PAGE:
Wage Crisis Hits the Courts

The hearing yesterday at the National Labor Tribunal on local authorities' debts failed to produce any progress. State representatives claimed before tribunal president Stephen Adler that only nine local authorities are withholding salaries from employees. In contrast, Histadrut labor federation representatives countered that the number stands at 39.

"We are disheartened by the situation," the Histadrut said last night following the hearing. The Histadrut continued: "We don't see any attempt to reach a comprehensive and just solution. The state puts out one fire and immediately lights another. When the problem of withholding wages for three months is solved, they stop paying wages a month later. We are convinced that personal sanctions need to be taken against local authority heads who do not pay wages owed to their employees, but in the last hearing judge Adler didn't deal with this issue at all."

The tribunal questioned local heads from Taibe, Kfar Yasif and Rama about why their authorities had fallen into arrears and are withholding salaries. The Kfar Yasif head replied, "I fired 80 workers and still the bank isn't prepared to extend me a loan." The Rama head said that a large part of the council's funds are directed toward paying lawyers and creditors. Interior Ministry director general Ram Belinkov said that his ministry intends to appoint special committees to run the affairs of municipalities that have suffered from mismanagement.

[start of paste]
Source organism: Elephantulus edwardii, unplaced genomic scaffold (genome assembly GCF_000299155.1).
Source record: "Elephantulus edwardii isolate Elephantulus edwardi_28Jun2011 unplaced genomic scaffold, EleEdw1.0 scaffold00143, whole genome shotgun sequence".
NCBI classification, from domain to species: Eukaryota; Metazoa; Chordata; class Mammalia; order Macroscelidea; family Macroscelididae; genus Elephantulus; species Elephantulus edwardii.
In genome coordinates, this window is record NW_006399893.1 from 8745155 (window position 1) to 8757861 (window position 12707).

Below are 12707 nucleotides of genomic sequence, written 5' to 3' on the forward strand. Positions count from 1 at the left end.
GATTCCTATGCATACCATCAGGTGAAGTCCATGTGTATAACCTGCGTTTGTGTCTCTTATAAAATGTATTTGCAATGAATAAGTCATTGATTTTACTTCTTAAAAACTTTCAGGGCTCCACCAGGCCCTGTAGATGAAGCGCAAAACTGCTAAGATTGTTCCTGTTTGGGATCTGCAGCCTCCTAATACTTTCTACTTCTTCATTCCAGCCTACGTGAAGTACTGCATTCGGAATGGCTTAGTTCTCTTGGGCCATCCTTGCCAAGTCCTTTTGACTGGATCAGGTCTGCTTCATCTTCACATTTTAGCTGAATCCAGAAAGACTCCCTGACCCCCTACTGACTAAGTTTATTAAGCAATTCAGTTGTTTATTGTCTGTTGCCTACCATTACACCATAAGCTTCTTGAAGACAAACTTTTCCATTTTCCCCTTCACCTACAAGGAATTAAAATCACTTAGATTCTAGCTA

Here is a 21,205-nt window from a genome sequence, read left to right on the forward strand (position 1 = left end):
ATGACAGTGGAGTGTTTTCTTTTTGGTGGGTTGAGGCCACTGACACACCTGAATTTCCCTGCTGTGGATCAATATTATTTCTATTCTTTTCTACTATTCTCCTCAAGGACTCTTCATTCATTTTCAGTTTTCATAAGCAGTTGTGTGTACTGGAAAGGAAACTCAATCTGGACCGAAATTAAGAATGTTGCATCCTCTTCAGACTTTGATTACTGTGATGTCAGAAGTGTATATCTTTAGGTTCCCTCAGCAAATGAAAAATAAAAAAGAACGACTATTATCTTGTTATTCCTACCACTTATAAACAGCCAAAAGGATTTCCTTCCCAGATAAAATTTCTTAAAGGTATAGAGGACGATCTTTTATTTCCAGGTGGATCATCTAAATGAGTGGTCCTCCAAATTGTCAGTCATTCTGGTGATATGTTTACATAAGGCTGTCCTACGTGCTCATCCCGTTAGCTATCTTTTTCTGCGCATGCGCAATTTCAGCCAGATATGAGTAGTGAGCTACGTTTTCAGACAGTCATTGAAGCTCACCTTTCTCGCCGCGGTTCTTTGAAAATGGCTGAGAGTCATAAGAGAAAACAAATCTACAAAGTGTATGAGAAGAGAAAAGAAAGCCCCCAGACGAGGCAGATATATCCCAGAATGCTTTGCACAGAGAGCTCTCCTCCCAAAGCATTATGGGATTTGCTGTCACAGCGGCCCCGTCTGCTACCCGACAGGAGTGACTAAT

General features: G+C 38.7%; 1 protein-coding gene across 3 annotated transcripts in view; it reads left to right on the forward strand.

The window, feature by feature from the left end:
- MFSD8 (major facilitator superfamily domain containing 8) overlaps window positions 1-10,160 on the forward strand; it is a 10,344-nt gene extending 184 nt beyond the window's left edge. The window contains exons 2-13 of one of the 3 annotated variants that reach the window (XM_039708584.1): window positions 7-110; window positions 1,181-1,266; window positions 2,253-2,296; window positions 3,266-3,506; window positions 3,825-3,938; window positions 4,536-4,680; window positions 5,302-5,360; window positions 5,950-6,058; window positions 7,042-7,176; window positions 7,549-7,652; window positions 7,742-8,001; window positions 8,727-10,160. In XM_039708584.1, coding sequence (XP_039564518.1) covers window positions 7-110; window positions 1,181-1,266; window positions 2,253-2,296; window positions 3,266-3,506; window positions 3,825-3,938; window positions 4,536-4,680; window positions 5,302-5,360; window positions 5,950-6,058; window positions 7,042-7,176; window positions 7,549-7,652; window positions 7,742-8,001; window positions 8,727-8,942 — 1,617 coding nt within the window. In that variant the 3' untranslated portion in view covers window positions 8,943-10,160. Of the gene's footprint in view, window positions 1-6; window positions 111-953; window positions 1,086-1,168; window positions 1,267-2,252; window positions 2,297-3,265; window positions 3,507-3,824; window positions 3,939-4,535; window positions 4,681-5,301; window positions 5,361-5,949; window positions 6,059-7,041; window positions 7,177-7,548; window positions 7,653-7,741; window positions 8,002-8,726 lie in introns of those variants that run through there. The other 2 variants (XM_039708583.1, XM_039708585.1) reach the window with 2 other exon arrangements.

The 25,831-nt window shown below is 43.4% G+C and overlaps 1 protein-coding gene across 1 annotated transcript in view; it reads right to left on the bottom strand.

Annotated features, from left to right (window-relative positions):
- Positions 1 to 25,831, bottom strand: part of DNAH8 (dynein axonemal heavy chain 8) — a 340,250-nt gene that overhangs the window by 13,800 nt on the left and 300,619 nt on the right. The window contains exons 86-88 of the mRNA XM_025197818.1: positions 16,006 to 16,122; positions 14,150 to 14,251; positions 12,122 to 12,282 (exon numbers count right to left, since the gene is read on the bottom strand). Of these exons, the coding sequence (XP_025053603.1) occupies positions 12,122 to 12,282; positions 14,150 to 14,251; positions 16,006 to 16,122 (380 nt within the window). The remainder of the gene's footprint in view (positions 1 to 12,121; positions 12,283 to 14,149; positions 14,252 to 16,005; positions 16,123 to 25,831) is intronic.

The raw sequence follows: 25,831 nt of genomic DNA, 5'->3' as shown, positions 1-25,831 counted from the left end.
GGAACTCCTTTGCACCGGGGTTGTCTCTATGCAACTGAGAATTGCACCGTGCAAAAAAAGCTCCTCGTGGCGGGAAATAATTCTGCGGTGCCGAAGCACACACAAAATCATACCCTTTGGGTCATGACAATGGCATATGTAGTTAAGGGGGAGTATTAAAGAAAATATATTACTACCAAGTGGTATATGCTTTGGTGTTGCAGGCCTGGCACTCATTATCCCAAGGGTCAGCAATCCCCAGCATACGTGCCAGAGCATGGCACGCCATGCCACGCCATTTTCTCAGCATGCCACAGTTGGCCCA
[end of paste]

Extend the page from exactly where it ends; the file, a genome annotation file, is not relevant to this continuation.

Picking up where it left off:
MK Yitzhak Cohen of Shas, the minister responsible for religious affairs in the Prime Minister's Office, told the tribunal the Histadrut should sign new recovery plan agreements in the local authorities and religious councils to enable cutbacks that would allow paying wages.

Dorit Tene-Perchik, who heads the legal department at the Histadrut's trade union division, responded that the Histadrut doesn't object to signing a recovery plan deal. However, she announced that should the plan not unequivocably guarantee full payment of workers' wages and their pension plans, the Histadrut would refuse to sign the deal.